The Duchess of Cambridge joined a panel of five judges to select the top 100 images for her Hold Still photography contest. Pictured is  Nicholas Cullinan, Director of the National Portrait Gallery (top left),  Ruth May, Chief Nursing Officer for England (top right), Maryam Wahid, photographer (bottom left), and Lemn Sissay MBE, writer and poet (bottom right)

Kate appeared relaxed on the call, where she joined  Nicholas Cullinan, Director of the National Portrait Gallery, Lemn Sissay MBE, writer and poet, Ruth May, Chief Nursing Officer for England and Maryam Wahid, photographer, to select the top 100 images submitted.  

Meanwhile Lemn said the experience had tugged at the heartstrings, revealing: ‘I didn’t expect the judging process to be so emotional. 

‘As I studied the portraits in this most public crisis I was drawn into the most private moments.

‘A nation through portraiture. Intimacy and inspiration, bravery and hope, determination and love and loss and laughter… 

This is one of the photos selected by the Duchess of Cambridge ahead of showcasing the final 100 images in a digital exhibition from September 14

This is one of the photos selected by the Duchess of Cambridge ahead of showcasing the final 100 images in a digital exhibition from September 14

This is one of the photos selected by the Duchess of Cambridge ahead of showcasing the final 100 images in a digital exhibition from September 14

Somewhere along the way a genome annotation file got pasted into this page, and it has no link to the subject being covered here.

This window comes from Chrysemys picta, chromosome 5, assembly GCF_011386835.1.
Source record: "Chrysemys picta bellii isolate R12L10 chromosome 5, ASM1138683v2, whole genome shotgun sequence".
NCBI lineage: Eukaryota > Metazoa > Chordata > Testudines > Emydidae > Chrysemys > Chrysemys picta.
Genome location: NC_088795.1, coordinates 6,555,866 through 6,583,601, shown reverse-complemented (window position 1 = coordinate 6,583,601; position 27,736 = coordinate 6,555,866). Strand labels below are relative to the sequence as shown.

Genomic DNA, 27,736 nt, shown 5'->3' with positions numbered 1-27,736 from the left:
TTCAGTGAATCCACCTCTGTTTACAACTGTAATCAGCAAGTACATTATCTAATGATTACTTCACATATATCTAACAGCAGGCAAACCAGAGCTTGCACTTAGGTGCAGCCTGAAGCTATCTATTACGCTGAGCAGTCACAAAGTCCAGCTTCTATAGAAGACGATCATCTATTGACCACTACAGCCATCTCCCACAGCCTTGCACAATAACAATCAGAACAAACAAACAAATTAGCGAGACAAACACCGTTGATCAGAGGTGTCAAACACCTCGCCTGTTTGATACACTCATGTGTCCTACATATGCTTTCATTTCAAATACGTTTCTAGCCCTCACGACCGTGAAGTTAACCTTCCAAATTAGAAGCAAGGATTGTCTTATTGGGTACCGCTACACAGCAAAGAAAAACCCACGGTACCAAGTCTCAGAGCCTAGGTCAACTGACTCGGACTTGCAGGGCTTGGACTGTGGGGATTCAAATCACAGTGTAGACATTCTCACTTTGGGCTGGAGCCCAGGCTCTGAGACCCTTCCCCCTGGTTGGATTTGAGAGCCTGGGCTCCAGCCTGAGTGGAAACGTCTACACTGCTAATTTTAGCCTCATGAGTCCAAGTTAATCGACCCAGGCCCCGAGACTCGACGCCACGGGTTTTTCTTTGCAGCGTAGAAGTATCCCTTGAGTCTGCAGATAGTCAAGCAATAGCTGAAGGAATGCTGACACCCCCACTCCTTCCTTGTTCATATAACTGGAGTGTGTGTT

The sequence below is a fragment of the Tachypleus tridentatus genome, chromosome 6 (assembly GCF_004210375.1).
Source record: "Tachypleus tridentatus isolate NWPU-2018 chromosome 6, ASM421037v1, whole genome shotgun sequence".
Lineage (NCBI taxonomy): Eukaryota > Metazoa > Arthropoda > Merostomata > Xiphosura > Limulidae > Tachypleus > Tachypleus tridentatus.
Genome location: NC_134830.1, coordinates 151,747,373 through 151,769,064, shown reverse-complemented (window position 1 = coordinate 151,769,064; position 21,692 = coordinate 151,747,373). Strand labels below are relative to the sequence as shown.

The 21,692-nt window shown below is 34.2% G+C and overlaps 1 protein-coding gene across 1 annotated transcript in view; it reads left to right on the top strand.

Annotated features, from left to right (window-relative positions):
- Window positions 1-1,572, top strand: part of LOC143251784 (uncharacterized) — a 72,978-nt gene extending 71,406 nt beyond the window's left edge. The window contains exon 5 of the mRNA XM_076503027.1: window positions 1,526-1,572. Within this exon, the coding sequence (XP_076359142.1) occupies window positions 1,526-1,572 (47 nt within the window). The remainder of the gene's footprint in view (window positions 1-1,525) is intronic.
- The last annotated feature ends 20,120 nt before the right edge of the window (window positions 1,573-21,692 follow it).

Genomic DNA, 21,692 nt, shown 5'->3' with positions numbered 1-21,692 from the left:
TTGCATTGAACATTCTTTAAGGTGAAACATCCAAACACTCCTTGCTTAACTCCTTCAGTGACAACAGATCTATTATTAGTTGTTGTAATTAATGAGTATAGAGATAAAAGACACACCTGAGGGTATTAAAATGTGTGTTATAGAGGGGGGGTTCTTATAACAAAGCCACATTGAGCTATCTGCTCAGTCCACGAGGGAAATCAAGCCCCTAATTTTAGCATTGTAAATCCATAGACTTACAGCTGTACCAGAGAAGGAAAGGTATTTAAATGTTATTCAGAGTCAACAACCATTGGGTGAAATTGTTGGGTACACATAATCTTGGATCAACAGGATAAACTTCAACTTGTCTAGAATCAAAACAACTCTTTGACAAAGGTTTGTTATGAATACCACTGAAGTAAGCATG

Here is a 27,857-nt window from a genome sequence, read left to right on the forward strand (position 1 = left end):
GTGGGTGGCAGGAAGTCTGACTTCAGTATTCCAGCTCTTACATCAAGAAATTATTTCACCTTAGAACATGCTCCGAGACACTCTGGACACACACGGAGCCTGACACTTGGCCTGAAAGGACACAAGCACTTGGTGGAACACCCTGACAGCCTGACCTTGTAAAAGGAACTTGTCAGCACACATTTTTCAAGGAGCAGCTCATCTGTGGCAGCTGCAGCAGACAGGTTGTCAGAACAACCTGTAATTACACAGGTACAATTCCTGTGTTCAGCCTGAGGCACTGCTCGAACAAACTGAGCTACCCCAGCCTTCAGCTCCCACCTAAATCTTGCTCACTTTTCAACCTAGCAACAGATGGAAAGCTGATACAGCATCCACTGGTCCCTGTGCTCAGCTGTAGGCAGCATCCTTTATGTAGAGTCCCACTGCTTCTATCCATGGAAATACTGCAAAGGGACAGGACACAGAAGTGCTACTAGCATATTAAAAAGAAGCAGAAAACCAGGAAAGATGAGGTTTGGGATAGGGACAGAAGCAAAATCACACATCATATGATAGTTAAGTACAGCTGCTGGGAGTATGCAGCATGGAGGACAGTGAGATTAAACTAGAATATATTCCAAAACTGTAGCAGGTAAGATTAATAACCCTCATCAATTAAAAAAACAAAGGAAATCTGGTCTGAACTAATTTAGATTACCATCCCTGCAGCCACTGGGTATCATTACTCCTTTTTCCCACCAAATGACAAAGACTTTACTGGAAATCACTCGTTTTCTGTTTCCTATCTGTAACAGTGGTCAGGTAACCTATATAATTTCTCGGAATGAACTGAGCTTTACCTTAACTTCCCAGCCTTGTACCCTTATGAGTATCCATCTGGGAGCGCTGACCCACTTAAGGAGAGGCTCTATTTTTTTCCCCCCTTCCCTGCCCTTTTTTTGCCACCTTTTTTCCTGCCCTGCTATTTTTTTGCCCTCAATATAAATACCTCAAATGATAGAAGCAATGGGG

This is one of the photos selected by the Duchess of Cambridge ahead of showcasing the final 100 images in a digital exhibition from September 14

‘We have been in this together and in these portraits of private struggles and victories, the quiet moments, the tears and laughter are caught on camera for ever in Hold Still.’

She added that the collection of portraits ‘made her proud to be British’, saying: ‘It made me proud of my fellow citizens. It made me remember who we are and what we have been through. I didn’t really know until now.’  

People from across the UK were invited to submit a photographic portrait which they have taken during these extraordinary times for the community project.

Participants were also encouraged to provide a short written submission to outline the experiences and emotions of those depicted in their photograph. 

This is one of the photos selected by the Duchess of Cambridge ahead of showcasing the final 100 images in a digital exhibition from September 14

This is one of the photos selected by the Duchess of Cambridge ahead of showcasing the final 100 images in a digital exhibition from September 14

Hold Still was completely free, open to all ages and abilities, with the exhibition set to focus on three core themes – ‘Helpers and Heroes’, ‘Your New Normal’ and ‘Acts of Kindness’. 

The idea was to create a unique photographic portrait of the people of our nation in lockdown as we ‘hold still’ for the good of others, and celebrate those who have continued so we can stay safe.

The exhibition will reflect resilience and bravery, humour and sadness, creativity and kindness, and human tragedy and hope.

Hold Still will also act as a reminder of the significance of human connection in times of adversity, and that although we were physically apart, as a community and nation, we all faced and rose to the challenge together.

The top 100 photographs will be exhibited in online from 14 September, with selected images shown in towns and cities across the country later in the year.